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10 Old-Fashioned New York Neighborhood Pizzerias

Neighborhood pizzerias are the backbone of New York City dining. Since the 1950s when the stacked pizza oven was first popularized, they’ve been providing cheap food for much of the city’s population. In fact, for the last half of the 20th century, two slices and a fizzy soft drink was considered the classic working person’s lunch. Nowadays, lunch options have grown to include a tidal wave of franchise fast food for which modern mayors and real estate interests have opened the floodgates. But miraculously, the neighborhood pizzeria survives and prospers. Here are some of the city’s best, ones that deserve acclamation for consistently turning out a voluptuous product. God bless you, neighborhood pizzerias!

Napoli’s Best Pizza Robert Sietsema

[All photos by Robert Sietsema]

Napoli’s Best Pizza — What a charming name! With a tip of the hat to Naples, this tiny pizzeria across the street from Tremont Park is usually thronged with locals enjoying the neighborhood’s best pizza. And this place doesn’t doll it up, either. There are two choices: a plain cheese wedge and a square, extra-thick Sicilian, unless you want pepperoni to be strewn across the top of your slice as an afterthought. The crust is the thing here, beautifully browned, with a little more dough around the circumference than you really need, in order to flaunt the crust’s excellence. And every morsel of crust gets eaten. Astonishingly, a whole 14-inch round pie can be had for $5.50. 521 East Tremont Ave, Bronx, (718) 299-0759.

Pizza Town Robert Sietsema

Pizzatown — This lively pizzeria with some nifty murals has been a mainstay of 5th Avenue in the Slope since before that thoroughfare was even considered part of the Slope. The regular slice boasts a thicker and crisper crust than usual, and many patrons go for the extensive collection of novelties — such as the Buffalo chicken slice, the vodka slice, and the square Sicilian fried-eggplant slice with fresh mozzarella, surmounted by a very large basil leaf. But best of all is the stuffed slice, which features Italian sausage, pepperoni, potatoes, and cheese pressed between a double crust — it’s double delicious, and identifies the roots of Pizzatown in Abruzzi, where such pizzas are a specialty. 85 Fifth Ave, Brooklyn, (718) 789-4040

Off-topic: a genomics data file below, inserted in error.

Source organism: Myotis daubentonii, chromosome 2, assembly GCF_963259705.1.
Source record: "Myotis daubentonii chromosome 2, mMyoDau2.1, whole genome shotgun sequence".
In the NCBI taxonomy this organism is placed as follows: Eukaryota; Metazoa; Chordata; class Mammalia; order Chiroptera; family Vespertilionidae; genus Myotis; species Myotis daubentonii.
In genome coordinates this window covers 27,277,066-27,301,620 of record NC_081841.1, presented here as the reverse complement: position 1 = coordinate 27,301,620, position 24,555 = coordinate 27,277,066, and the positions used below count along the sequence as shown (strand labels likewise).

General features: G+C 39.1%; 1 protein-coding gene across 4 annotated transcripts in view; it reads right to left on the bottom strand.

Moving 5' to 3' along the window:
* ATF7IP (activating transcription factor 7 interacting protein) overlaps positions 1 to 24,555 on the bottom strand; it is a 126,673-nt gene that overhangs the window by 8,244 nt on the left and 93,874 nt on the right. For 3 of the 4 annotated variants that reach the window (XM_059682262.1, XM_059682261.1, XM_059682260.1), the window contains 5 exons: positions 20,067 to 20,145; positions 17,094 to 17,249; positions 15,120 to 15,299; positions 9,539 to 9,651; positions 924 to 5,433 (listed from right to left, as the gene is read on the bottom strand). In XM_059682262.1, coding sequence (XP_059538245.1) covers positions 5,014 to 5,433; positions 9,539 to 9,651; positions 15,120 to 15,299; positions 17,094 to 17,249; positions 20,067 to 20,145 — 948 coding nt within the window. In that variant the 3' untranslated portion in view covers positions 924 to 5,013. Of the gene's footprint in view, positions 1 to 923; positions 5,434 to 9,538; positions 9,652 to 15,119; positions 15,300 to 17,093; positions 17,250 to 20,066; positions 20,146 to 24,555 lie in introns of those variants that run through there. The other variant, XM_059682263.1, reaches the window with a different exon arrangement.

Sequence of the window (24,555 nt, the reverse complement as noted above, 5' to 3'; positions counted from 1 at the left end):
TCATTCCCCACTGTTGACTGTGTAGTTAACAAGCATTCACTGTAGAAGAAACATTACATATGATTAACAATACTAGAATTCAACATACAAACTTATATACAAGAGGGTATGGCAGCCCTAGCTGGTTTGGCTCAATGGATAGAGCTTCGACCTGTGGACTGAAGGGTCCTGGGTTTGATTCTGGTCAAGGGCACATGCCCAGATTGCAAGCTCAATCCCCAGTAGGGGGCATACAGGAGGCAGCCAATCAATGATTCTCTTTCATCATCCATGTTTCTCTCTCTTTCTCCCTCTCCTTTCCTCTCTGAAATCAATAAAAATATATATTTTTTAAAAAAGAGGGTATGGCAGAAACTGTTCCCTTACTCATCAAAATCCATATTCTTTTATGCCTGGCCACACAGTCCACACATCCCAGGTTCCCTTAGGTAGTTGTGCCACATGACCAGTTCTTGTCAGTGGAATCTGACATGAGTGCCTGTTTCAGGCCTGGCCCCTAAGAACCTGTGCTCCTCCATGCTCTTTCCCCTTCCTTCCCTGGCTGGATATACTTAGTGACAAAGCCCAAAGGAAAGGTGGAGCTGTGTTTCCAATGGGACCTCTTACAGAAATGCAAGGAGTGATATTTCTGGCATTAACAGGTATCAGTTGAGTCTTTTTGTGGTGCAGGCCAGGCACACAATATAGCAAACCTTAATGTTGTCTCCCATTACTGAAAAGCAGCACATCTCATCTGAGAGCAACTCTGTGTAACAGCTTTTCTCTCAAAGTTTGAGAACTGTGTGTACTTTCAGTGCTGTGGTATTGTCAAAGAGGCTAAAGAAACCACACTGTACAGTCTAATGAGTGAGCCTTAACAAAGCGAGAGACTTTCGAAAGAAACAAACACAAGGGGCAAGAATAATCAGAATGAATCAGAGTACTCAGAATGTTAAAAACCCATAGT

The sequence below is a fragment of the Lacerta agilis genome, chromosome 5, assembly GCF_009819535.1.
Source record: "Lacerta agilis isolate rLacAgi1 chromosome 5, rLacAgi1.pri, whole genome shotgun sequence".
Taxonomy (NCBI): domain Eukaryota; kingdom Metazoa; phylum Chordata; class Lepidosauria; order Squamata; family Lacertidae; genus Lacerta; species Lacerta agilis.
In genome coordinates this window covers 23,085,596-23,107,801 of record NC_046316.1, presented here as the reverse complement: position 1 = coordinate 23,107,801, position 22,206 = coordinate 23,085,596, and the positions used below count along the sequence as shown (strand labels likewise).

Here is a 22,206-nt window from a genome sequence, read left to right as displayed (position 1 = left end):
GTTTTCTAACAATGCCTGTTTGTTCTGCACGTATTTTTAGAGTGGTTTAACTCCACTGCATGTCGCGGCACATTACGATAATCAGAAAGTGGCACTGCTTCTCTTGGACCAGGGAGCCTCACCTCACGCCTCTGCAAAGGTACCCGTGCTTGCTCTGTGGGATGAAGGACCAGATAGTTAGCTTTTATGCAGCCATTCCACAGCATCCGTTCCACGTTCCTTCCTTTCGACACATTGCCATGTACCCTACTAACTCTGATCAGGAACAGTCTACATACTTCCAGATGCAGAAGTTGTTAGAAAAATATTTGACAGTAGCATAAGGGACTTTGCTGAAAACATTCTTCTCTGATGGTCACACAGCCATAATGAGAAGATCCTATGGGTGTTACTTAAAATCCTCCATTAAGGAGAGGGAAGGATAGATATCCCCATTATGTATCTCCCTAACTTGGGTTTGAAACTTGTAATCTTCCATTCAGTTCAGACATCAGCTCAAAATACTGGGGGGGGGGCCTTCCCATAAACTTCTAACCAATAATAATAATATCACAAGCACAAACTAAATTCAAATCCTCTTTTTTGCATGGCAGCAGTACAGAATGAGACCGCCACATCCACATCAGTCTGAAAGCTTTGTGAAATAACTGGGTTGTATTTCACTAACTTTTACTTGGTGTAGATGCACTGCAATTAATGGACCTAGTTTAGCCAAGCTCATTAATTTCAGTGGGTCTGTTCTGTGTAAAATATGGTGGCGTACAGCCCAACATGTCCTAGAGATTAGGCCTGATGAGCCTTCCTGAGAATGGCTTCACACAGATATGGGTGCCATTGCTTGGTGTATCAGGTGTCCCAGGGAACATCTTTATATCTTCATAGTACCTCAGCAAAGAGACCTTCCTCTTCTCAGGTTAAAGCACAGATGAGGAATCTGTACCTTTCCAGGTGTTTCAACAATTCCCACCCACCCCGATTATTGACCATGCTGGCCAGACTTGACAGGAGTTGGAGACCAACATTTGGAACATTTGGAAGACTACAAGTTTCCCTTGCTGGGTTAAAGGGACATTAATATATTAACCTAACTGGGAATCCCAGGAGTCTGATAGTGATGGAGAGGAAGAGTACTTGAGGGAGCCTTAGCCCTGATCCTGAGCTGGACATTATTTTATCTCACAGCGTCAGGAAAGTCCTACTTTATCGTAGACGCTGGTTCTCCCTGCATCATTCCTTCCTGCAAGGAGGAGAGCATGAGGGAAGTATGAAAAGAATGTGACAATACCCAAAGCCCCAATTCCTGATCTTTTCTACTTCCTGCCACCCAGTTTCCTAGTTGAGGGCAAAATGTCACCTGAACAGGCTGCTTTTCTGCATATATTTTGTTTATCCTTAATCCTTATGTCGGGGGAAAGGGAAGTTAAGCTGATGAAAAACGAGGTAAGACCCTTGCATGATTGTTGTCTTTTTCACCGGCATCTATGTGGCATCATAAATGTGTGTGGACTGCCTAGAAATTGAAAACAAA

Tony’s Robert Sietsema

Tony’s — Since the 1970s, when Bushwick was still an Italian stronghold, Tony’s Pizza has been turning out near-perfect pies on Knickerbocker Avenue, a stone’s throw from Maria Hernandez Park, once known as Bushwick Park. The slice is austere in its structure: the crust pale and thinner than most, but crisp; the sauce mild and only slightly sweet; the better-than-average cheese strewn with a generous hand. Devotees also extol the hot heroes, potato-lovers pie, and fried calamari. 443 Knickerbocker Ave, Brooklyn, (718) 455-9664.

Mr. Phil’s Pizza Robert Sietsema

Mr. Phil’s — The upside-down Sicilian is star of the show at this classic Dyker Heights pizzeria (established 22 years ago), which is more glitzy and comfortable than its brethren along New Utrecht Avenue, an ancient Dutch thoroughfare that dates to the 17th century. The slice in question is square, thinner and crisper than most Sicilians, with the mozzarella next to the crust; the rich, thick, sweet tomato sauce on top of that; and a scatter of parmesan on top for enhanced saltiness and cheesiness. The garlic knots are especially good and so are the outsize, deep-fried rice balls, once again demonstrating Sicilian heritage of this excellent place. 7212 New Utrecht Ave, Brooklyn, (718) 234-4106.

TuArepa Pizza Cafe Robert Sietsema